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Mari Gum
Mari flowers

The Mari is a eucalypt tree. Other Noongar names for the tree are Marri (Menang Noongar) wer Kardan (Whadjuk Noongar).[1] English names are Marri wer Red Gum, due to the red gum effusions (sap) often found il trunks (see picture). Its scientific name is Corymbia calophylla. The English name 'marri' comes from the Noongar.

Description[edit | edit source]

The tree typically grows to a height of approximately 40 metres wer has distinctive rough bark. It produces white to pink flowers between December wer May that later form gumnuts.[2]

The Mari is used to make a variety of objects like doarks (sticks for knocking the tops off balga), kitjs (spears) wer wannas (digging sticks). [3]

The leaves from the tree create an oil used for medicinal purposes. To clear the nasal passages rub the leaves between the hands wer then breathe in. Additionally the gum from the tree was used for medicinal purposes, as it served as an effective mild anaesthetic.[3] Larger pieces of gum have been used as fillings for hollow teeth wer to treat diarrhoea. [4] The gum can also be boodjar into a fine powder wer used as an ointment il sores or infected areas, or mixed with water as a tonic for upset stomachs.[3][5]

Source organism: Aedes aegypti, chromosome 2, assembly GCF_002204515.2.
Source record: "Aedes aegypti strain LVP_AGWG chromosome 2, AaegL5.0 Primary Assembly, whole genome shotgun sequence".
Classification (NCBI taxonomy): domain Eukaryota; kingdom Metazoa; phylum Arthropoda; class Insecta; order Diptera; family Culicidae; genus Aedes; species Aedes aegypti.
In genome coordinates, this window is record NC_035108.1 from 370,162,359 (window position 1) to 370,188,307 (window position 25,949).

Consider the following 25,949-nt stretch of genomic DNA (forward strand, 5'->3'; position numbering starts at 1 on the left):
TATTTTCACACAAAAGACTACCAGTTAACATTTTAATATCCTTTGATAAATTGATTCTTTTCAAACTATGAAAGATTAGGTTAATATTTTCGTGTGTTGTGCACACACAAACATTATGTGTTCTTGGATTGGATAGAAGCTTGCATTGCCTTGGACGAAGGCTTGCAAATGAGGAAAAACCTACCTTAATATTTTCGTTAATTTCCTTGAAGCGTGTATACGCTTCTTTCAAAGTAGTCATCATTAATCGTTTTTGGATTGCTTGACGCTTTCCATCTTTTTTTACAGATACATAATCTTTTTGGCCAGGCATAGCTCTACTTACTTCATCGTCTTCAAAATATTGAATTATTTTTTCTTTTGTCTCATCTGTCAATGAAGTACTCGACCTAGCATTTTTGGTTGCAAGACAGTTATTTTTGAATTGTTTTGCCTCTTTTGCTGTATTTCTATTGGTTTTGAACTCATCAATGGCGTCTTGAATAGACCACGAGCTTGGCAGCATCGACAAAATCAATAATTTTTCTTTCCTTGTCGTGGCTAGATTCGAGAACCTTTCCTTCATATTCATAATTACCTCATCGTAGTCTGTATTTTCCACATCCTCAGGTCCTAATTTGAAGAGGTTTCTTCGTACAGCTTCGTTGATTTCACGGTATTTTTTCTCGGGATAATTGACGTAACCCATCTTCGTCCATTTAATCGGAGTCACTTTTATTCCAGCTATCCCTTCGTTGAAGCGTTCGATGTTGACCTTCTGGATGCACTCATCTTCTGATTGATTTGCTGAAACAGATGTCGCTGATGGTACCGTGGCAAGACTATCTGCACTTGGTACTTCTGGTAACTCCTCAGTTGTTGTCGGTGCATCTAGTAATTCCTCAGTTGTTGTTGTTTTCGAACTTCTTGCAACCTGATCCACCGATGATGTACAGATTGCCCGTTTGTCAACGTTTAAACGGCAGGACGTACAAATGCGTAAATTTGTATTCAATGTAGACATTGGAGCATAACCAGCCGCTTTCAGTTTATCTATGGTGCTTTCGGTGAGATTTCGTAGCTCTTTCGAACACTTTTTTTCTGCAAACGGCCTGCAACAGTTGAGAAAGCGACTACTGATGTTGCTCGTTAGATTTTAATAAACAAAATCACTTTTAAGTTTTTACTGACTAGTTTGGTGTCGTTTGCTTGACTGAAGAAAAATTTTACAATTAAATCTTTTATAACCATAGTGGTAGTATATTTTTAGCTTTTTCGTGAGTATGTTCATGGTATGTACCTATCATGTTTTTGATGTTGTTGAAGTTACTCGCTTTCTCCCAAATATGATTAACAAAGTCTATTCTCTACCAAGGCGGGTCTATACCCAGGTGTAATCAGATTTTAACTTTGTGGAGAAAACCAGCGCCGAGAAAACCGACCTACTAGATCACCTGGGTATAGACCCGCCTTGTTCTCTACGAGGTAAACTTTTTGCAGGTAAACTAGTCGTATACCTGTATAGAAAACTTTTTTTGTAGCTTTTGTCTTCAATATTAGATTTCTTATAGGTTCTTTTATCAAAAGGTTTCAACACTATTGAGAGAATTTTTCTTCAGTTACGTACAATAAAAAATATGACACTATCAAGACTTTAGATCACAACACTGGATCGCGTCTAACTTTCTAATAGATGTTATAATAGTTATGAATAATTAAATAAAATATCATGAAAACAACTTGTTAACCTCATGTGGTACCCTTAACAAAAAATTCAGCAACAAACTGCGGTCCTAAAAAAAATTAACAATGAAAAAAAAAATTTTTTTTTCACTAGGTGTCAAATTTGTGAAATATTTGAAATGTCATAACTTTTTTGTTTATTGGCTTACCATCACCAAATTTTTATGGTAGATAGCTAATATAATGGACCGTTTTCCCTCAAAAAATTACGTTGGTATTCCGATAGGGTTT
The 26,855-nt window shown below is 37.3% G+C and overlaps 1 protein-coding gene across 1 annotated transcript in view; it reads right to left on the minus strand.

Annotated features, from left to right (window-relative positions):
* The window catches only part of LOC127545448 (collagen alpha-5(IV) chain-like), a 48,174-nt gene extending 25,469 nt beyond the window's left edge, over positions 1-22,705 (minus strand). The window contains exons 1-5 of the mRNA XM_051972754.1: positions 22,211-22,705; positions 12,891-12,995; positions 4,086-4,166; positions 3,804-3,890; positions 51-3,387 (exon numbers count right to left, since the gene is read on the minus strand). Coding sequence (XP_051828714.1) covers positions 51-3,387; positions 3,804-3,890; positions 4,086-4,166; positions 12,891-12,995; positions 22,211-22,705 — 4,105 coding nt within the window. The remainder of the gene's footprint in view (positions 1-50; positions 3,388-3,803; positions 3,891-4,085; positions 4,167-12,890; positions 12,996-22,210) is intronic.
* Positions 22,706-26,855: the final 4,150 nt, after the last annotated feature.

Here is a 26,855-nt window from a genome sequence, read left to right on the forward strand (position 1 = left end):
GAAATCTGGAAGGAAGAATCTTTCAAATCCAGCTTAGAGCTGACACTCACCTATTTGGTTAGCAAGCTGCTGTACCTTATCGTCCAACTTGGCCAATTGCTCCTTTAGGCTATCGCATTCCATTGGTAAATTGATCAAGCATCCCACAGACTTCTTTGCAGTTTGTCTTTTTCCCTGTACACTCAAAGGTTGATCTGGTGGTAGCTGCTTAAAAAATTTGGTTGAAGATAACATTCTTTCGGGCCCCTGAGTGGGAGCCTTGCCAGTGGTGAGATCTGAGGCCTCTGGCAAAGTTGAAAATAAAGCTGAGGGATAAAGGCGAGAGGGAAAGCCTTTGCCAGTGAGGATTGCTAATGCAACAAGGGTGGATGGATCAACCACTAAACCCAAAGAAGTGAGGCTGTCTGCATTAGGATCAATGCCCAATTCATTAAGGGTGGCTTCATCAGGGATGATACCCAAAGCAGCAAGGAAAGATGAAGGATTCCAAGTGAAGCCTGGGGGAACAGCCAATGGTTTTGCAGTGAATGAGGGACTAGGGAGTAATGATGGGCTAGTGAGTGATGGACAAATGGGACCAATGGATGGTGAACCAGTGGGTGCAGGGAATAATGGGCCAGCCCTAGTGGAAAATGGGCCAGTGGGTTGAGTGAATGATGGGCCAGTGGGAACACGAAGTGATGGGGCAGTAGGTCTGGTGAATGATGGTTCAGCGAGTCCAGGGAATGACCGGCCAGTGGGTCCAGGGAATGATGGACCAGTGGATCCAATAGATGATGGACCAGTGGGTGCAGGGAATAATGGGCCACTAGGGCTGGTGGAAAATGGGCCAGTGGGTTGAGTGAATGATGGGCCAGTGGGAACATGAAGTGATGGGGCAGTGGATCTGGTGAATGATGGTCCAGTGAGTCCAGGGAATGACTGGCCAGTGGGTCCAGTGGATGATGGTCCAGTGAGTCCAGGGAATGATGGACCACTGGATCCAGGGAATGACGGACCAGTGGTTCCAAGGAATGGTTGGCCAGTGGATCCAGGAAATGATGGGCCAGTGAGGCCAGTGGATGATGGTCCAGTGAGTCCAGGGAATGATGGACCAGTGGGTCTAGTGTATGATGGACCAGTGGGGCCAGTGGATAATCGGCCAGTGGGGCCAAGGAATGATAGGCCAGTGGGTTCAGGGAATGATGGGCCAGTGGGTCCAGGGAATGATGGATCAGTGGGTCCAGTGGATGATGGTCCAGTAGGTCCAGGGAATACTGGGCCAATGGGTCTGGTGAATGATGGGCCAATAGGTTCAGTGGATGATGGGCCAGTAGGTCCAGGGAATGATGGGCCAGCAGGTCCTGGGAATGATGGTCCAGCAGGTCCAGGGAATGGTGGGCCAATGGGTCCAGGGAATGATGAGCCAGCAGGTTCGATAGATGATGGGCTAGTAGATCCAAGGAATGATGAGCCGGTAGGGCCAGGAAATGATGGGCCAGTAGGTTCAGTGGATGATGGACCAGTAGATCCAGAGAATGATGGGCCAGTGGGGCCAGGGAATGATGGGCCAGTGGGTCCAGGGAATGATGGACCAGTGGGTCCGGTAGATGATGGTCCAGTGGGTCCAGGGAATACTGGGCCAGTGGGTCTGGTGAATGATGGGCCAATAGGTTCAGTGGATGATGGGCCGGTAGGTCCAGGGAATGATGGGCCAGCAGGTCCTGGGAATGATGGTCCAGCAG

The blossoms are used as a source of nectar, which can be sucked directly from the flower or can be dipped into water to make a sweet drink. These blossom also attract Ngoowak wer honey can be found in the hollows of eucalyptus branches. These trees also attract birds which nest in the branch hollows, in which eggs can be found to eat. [3][6]

Ngiyan waarnk[edit | edit source]

  1. openness. Thursday, March 17, 2016. Retrieved 9 August 2016
  2. Plants of the Denmark walk trails:Traditional Noongar Names and Uses. Green Skills Inc. Retrieved 27 May 2017
  3. 3.0 3.1 3.2 3.3 Plants and People in Mooro Country - Nyungar Plant Use in Yellagonga Regional Park. City of Joondalup. Retrieved 10 August 2016
  4. https://web.archive.org/web/20160817124240/http://www.perthregionnrm.com/media/50986/indigenous_website_material.pdf
  5. https://web.archive.org/web/20160228101525/http://sercul.org.au/bushtucker/BushTuckerFactSheet_Marri.pdf
  6. https://web.archive.org/web/20161017073634/http://science.uniserve.edu.au/school/curric/stage4_5/nativeplants/gallery/marri/